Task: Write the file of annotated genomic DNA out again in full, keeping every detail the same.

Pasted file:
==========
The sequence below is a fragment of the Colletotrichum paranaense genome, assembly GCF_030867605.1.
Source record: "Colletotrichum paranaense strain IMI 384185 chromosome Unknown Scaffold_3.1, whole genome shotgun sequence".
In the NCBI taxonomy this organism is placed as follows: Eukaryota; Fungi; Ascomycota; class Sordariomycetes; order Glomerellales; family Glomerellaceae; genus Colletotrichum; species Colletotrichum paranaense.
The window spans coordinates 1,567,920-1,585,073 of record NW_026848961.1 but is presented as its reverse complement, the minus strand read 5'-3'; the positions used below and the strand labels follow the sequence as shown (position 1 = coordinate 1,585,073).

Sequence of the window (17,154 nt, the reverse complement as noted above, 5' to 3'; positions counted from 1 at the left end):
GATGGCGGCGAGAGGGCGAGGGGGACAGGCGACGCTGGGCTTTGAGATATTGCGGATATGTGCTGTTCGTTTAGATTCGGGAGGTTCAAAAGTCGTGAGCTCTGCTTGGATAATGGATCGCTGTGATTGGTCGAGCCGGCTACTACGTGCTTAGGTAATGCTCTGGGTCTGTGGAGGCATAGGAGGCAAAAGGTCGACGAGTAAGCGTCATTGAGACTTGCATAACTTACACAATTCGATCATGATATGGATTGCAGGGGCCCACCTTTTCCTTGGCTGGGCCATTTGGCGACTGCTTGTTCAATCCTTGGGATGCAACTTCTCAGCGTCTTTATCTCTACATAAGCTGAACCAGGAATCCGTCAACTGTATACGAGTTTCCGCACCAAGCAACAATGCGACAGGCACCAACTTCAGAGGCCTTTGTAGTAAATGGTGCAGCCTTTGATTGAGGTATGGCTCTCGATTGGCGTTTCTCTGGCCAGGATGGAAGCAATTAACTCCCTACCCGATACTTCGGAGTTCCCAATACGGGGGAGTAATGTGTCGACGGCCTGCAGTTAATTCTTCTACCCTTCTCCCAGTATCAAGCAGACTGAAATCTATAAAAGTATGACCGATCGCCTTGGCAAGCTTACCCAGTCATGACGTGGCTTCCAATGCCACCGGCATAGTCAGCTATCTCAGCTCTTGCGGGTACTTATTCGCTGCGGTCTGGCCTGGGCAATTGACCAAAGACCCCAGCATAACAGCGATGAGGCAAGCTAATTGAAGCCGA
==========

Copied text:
The sequence below is a fragment of the Colletotrichum paranaense genome, assembly GCF_030867605.1.
Source record: "Colletotrichum paranaense strain IMI 384185 chromosome Unknown Scaffold_3.1, whole genome shotgun sequence".
In the NCBI taxonomy this organism is placed as follows: Eukaryota; Fungi; Ascomycota; class Sordariomycetes; order Glomerellales; family Glomerellaceae; genus Colletotrichum; species Colletotrichum paranaense.
The window spans coordinates 1,567,920-1,585,073 of record NW_026848961.1 but is presented as its reverse complement, the minus strand read 5'-3'; the positions used below and the strand labels follow the sequence as shown (position 1 = coordinate 1,585,073).

Sequence of the window (17,154 nt, the reverse complement as noted above, 5' to 3'; positions counted from 1 at the left end):
GATGGCGGCGAGAGGGCGAGGGGGACAGGCGACGCTGGGCTTTGAGATATTGCGGATATGTGCTGTTCGTTTAGATTCGGGAGGTTCAAAAGTCGTGAGCTCTGCTTGGATAATGGATCGCTGTGATTGGTCGAGCCGGCTACTACGTGCTTAGGTAATGCTCTGGGTCTGTGGAGGCATAGGAGGCAAAAGGTCGACGAGTAAGCGTCATTGAGACTTGCATAACTTACACAATTCGATCATGATATGGATTGCAGGGGCCCACCTTTTCCTTGGCTGGGCCATTTGGCGACTGCTTGTTCAATCCTTGGGATGCAACTTCTCAGCGTCTTTATCTCTACATAAGCTGAACCAGGAATCCGTCAACTGTATACGAGTTTCCGCACCAAGCAACAATGCGACAGGCACCAACTTCAGAGGCCTTTGTAGTAAATGGTGCAGCCTTTGATTGAGGTATGGCTCTCGATTGGCGTTTCTCTGGCCAGGATGGAAGCAATTAACTCCCTACCCGATACTTCGGAGTTCCCAATACGGGGGAGTAATGTGTCGACGGCCTGCAGTTAATTCTTCTACCCTTCTCCCAGTATCAAGCAGACTGAAATCTATAAAAGTATGACCGATCGCCTTGGCAAGCTTACCCAGTCATGACGTGGCTTCCAATGCCACCGGCATAGTCAGCTATCTCAGCTCTTGCGGGTACTTATTCGCTGCGGTCTGGCCTGGGCAATTGACCAAAGACCCCAGCATAACAGCGATGAGGCAAGCTAATTGAAGCCGA